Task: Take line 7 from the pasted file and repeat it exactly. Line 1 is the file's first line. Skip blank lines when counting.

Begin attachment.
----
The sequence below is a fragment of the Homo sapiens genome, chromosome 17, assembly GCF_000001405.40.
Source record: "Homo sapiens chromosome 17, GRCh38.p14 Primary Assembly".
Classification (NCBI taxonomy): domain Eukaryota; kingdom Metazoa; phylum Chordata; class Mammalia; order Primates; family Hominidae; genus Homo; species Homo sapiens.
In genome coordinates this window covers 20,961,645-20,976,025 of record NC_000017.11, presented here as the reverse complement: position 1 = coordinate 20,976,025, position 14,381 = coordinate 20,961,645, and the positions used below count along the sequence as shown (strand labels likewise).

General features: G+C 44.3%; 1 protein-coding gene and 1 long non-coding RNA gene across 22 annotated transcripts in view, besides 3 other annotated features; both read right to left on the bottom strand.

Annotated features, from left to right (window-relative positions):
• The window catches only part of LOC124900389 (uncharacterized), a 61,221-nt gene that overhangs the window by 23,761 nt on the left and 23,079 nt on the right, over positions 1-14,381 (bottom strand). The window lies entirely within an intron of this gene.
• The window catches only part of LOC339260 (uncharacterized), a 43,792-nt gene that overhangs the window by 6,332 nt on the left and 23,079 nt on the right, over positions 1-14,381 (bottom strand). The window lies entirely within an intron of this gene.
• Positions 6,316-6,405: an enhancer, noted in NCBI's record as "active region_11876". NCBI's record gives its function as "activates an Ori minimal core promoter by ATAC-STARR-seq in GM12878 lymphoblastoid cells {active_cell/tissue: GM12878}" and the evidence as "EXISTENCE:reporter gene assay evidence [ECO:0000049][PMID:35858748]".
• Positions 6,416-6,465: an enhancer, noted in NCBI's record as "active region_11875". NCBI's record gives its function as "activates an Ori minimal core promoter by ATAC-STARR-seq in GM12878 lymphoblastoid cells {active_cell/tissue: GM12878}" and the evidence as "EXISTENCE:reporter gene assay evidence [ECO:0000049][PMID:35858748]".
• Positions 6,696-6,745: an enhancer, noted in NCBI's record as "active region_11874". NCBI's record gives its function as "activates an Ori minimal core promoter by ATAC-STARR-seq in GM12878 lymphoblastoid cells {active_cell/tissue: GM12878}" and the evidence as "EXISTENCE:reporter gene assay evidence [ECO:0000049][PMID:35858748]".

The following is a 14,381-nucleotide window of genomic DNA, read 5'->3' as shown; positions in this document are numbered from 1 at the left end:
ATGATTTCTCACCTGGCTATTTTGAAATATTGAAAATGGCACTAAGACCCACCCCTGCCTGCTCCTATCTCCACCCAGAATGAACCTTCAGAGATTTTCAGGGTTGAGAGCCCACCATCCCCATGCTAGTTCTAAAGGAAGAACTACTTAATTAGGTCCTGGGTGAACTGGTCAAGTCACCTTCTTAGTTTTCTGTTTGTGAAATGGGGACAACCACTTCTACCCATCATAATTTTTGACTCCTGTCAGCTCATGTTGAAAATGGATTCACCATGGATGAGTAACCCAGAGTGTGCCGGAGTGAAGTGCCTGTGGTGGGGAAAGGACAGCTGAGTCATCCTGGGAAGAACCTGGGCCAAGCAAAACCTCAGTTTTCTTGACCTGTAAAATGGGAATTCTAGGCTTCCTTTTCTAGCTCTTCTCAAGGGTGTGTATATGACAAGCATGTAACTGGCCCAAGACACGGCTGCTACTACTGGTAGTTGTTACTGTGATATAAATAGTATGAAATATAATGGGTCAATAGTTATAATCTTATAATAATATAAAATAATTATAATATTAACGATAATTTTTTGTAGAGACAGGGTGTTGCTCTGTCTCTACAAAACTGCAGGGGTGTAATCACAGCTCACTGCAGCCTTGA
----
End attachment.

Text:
• The window catches only part of LOC124900389 (uncharacterized), a 61,221-nt gene that overhangs the window by 23,761 nt on the left and 23,079 nt on the right, over positions 1-14,381 (bottom strand). The window lies entirely within an intron of this gene.